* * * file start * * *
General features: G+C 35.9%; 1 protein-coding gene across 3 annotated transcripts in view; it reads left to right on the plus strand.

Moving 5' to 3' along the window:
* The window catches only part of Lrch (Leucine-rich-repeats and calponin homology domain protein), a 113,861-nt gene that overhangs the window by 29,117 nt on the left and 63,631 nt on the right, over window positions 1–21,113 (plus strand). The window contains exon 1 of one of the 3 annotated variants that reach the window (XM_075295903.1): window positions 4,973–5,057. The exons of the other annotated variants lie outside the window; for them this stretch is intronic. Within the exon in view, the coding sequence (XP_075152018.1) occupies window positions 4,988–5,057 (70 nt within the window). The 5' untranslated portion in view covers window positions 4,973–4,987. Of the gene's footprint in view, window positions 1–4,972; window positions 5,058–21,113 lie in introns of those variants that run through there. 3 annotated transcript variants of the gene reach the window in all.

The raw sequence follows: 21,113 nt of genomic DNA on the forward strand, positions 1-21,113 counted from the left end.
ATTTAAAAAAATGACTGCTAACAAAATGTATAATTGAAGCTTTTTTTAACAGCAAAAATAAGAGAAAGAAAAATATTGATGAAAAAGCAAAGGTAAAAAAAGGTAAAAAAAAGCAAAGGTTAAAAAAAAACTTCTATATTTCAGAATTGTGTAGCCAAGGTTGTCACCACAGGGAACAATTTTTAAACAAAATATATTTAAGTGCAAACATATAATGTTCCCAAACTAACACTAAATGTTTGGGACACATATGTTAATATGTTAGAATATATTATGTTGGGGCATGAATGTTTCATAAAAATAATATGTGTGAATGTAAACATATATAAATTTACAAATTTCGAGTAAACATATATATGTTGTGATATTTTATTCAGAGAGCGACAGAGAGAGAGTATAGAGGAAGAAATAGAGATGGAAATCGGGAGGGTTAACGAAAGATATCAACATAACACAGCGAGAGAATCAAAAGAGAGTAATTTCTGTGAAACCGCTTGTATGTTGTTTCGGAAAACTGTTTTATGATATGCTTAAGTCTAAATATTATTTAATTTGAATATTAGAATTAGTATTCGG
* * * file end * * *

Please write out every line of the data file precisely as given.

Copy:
General features: G+C 35.9%; 1 protein-coding gene across 3 annotated transcripts in view; it reads left to right on the plus strand.

Moving 5' to 3' along the window:
* The window catches only part of Lrch (Leucine-rich-repeats and calponin homology domain protein), a 113,861-nt gene that overhangs the window by 29,117 nt on the left and 63,631 nt on the right, over window positions 1–21,113 (plus strand). The window contains exon 1 of one of the 3 annotated variants that reach the window (XM_075295903.1): window positions 4,973–5,057. The exons of the other annotated variants lie outside the window; for them this stretch is intronic. Within the exon in view, the coding sequence (XP_075152018.1) occupies window positions 4,988–5,057 (70 nt within the window). The 5' untranslated portion in view covers window positions 4,973–4,987. Of the gene's footprint in view, window positions 1–4,972; window positions 5,058–21,113 lie in introns of those variants that run through there. 3 annotated transcript variants of the gene reach the window in all.

The raw sequence follows: 21,113 nt of genomic DNA on the forward strand, positions 1-21,113 counted from the left end.
ATTTAAAAAAATGACTGCTAACAAAATGTATAATTGAAGCTTTTTTTAACAGCAAAAATAAGAGAAAGAAAAATATTGATGAAAAAGCAAAGGTAAAAAAAGGTAAAAAAAAGCAAAGGTTAAAAAAAAACTTCTATATTTCAGAATTGTGTAGCCAAGGTTGTCACCACAGGGAACAATTTTTAAACAAAATATATTTAAGTGCAAACATATAATGTTCCCAAACTAACACTAAATGTTTGGGACACATATGTTAATATGTTAGAATATATTATGTTGGGGCATGAATGTTTCATAAAAATAATATGTGTGAATGTAAACATATATAAATTTACAAATTTCGAGTAAACATATATATGTTGTGATATTTTATTCAGAGAGCGACAGAGAGAGAGTATAGAGGAAGAAATAGAGATGGAAATCGGGAGGGTTAACGAAAGATATCAACATAACACAGCGAGAGAATCAAAAGAGAGTAATTTCTGTGAAACCGCTTGTATGTTGTTTCGGAAAACTGTTTTATGATATGCTTAAGTCTAAATATTATTTAATTTGAATATTAGAATTAGTATTCGG